Share our data: GDPR and the patient view


Most patients don’t even want to give permission for it. It’s more a matter of “simply use my data and hurry up”
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The European Union’s (EU) General Data Protection Regulation (GDPR) took effect on 25 May. Directly binding and applicable in all EU states, the GDPR aims to protect the data and privacy of the European population by giving control back to citizens and to make the regulatory environment simpler for international business. Non-compliance comes at a high price; fines for failure to comply could be as high as €20 million or 4 percent of global turnover. HealthManagement spoke to patient advocate Peter Kapitein on how healthcare can prepare for the GDPR and how the regulation will impact on the sector.

The General Data Protection Regulation (GDPR) does exactly what it says: it protects data. The consequence of this is that the data is much harder to use for the benefit of society and our case for patients.

There is a big difference between citizens and patients. Where citizens might want to protect their data more intensely, patients want it to be used for the benefit of society and if possible for their own. Patients want the data being used by researchers for better treatments and the improvement of quality of life. Most patients don’t even want to give permission for it. It’s more a matter of “Simply use my data and hurry up”.

What is seriously lacking in the implementation of GDPR is the comparison of the costs-benefits-risks of the existing situation (without GDPR) where data can be used more easily and the cost-benefit-risk ratio in the new situation (with GDPR). We patients take the risk and pay the bill―with our lives. Therefore, it is simply wrong that politicians and lawyers determine what can and should be done with ‘my data’. It is my self-determination that should answer the question about what can be done with my data.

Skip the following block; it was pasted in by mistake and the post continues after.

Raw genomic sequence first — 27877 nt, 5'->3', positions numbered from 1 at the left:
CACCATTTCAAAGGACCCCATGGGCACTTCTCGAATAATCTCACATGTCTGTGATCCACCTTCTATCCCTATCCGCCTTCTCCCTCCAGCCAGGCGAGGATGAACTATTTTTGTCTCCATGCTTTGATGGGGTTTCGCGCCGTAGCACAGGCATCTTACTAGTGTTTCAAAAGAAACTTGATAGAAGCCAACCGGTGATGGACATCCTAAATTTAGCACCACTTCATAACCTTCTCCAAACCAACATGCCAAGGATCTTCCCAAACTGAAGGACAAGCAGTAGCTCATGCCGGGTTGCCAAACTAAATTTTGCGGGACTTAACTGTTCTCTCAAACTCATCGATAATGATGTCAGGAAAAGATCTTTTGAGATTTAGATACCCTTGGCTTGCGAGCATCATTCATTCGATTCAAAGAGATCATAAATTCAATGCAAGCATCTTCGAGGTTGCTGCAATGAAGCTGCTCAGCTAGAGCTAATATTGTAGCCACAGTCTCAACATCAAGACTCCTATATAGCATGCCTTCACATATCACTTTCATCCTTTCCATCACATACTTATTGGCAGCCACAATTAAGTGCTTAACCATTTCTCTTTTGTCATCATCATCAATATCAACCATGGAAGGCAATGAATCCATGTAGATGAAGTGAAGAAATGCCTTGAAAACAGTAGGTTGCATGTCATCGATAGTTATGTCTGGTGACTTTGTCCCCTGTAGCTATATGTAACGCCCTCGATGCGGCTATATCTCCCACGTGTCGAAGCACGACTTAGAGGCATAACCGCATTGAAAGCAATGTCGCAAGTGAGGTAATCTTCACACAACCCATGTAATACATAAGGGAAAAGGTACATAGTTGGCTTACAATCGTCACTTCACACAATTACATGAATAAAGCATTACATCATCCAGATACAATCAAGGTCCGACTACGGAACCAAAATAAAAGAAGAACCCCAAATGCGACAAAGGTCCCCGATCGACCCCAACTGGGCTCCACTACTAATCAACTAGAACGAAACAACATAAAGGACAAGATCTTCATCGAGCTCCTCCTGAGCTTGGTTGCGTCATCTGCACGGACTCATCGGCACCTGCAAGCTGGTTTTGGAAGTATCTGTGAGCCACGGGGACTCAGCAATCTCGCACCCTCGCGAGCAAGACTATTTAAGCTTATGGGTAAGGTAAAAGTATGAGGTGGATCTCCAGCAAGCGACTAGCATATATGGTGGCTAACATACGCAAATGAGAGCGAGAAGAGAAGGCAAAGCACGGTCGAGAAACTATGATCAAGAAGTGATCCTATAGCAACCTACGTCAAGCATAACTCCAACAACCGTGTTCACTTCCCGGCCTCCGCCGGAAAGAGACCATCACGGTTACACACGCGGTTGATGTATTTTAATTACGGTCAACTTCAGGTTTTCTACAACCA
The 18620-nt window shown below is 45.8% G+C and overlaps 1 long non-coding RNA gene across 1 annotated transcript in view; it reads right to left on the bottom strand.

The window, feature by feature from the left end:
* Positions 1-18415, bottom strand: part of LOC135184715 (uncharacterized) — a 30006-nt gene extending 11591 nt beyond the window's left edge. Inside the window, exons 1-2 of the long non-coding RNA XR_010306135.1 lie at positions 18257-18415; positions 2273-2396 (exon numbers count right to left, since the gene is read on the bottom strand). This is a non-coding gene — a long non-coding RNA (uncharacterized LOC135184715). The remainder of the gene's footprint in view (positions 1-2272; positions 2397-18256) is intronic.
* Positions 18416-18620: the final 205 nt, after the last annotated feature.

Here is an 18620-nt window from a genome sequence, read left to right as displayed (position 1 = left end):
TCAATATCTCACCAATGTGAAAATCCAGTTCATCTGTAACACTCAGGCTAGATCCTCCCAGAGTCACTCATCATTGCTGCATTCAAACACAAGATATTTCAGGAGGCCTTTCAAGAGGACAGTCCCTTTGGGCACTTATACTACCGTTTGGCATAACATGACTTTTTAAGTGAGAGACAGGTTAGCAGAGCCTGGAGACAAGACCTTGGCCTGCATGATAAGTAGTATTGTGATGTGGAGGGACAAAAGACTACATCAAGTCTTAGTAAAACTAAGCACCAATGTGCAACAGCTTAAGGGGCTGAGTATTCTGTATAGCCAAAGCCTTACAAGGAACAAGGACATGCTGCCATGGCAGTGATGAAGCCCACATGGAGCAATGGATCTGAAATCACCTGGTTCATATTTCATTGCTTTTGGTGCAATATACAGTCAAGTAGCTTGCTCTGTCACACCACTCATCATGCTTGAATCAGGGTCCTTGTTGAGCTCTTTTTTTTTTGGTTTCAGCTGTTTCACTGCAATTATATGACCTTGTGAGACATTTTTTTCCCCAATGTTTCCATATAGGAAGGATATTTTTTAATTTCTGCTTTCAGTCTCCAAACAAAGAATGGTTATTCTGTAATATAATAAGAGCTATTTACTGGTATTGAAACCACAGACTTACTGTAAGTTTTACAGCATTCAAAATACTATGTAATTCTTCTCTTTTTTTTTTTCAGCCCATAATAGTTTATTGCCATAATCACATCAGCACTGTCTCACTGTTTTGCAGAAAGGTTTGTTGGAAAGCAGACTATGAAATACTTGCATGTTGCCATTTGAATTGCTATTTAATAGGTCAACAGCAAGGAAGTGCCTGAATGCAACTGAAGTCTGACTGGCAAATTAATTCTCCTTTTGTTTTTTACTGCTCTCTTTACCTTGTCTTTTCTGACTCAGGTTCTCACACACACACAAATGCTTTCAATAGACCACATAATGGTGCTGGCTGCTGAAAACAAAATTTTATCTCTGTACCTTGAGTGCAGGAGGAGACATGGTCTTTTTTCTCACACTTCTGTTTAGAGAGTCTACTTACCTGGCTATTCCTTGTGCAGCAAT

For this reason of self-determination, I refer to an excellent Estonia EU initiative called ‘Digital Health Society’ and their working group ‘Citizen-controlled data governance and data donors’ that says: “The patient owns and maintains the data and the data is available for research with an opt out way of working”.

Published on : Wed, 27 Jun 2018



Data Privacy, GDPR, General Data Protection Regulation The European Union’s (EU) General Data Protection Regulation (GDPR) took effect on 25 May. Directly binding and applicable in all EU states, the GDPR aims to protect the data and privacy of the European population by giving control back to citizens and to

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